So the time has come, for the AOPS2 runtime rewrite, from complete scratch.
There are many reasons I am doing this, but more for longevity, new features and a much easier building and debugging process for everyone.
Today is just the start of the actual patch runtime. So I have been coding away doing all the preliminary checks like:
- Has the user sent a commandline for debug logging?
- Has the user specified an online patch configuration or are we using a local file
- Writing the debug log with as much information as possible
Easier debug logging for patching
One example of the above is, Dev Edition users will now be able to specify a configuration file for their patching from a webserver. This means you can patch an unlimited amount of games, or an unlimited amount of versions of one game, all from one launcher in GLCV3.
If you specify an online patch config with the /D command, like this /Dhttps://mysite.com/game_1_patch.cfg, the file may or may not exist but the patching system doesn’t have a way to detect if it was the actual config file or an error file produced by the server. Sometimes users would make a simple typo like one character missing, and the patcher gets redirected by the server to an error file and it downloads that.
So now, if for example, you incorrectly specify a dodgy URL, the patching system will pick up on it and alert your user (and you through the debug logs).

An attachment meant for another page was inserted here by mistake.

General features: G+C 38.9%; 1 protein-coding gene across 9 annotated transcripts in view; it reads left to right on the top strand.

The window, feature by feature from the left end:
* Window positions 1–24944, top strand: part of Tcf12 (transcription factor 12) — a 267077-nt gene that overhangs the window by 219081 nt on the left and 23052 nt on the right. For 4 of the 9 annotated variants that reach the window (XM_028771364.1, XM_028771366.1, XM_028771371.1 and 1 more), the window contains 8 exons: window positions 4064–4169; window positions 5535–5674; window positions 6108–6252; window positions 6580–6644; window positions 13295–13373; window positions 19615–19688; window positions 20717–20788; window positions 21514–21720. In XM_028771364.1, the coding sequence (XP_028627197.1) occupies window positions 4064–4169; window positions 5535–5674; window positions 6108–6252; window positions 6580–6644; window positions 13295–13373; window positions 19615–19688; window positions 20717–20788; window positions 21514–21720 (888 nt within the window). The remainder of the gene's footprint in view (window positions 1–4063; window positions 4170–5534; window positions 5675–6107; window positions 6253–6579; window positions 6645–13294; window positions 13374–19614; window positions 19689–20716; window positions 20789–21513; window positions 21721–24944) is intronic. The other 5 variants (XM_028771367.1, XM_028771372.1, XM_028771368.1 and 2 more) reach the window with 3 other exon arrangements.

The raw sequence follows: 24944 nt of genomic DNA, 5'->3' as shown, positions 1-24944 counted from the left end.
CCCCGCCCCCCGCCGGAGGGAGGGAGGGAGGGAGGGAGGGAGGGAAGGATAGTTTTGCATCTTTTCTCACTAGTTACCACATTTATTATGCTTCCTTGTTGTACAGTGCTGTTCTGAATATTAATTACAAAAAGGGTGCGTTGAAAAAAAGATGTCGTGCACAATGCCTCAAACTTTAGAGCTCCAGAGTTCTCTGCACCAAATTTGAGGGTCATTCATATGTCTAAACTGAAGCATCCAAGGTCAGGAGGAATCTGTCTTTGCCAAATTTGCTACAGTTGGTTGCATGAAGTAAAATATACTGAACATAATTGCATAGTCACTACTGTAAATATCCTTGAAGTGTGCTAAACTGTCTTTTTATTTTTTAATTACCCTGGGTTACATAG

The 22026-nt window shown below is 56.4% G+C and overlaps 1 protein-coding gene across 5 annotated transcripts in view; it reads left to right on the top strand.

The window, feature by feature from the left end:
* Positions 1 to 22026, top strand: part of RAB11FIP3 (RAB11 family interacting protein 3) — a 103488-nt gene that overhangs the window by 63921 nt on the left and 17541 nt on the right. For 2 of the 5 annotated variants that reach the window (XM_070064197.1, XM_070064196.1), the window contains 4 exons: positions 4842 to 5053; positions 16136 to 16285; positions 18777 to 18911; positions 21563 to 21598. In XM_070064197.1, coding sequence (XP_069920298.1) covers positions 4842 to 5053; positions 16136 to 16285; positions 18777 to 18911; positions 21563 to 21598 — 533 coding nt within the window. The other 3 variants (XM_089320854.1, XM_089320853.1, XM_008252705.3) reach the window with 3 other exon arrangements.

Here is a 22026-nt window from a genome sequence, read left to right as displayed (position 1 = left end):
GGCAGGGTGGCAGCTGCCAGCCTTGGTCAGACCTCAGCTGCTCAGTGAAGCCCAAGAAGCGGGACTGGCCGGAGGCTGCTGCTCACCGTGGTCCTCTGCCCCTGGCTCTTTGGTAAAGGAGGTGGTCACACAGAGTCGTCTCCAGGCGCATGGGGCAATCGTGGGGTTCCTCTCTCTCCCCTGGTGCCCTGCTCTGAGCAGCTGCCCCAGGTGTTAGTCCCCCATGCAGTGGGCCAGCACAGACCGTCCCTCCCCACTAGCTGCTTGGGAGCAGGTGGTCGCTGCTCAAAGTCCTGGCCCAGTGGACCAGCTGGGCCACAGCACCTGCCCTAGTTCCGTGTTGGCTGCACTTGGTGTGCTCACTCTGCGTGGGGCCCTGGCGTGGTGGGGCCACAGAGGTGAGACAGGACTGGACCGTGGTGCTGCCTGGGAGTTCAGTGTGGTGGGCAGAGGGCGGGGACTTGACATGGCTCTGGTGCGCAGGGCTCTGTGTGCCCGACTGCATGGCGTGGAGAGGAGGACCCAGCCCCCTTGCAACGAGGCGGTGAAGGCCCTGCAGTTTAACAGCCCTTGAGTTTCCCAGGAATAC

So if an error 404 was produced, this is the error produced by the patch system…
and when you investigate the debug log, it will show you this…
[15:56:02] --- SETTING UP CONFIGURATION --- [15:56:02] C:\Users\danan\AppData\Roaming\aops2\tempconfig.cfg exists and is readable. [15:56:02] There was an error downloading the config file. Please check your server logs and your URL to your config file online. It looks like a possible 404 error. You need to check this URL: https://mysite.com/patch.cfg The patching system has terminated with the following message: There was an error downloading the patch system configuration.
So now it tells you where the exact error has happened and it will tell you which URL to check. Or if there is a typo in that URL, you will be able to see it in the debug log.
As always, when there’s an error with the patching system, you should always check your urls in the debug log.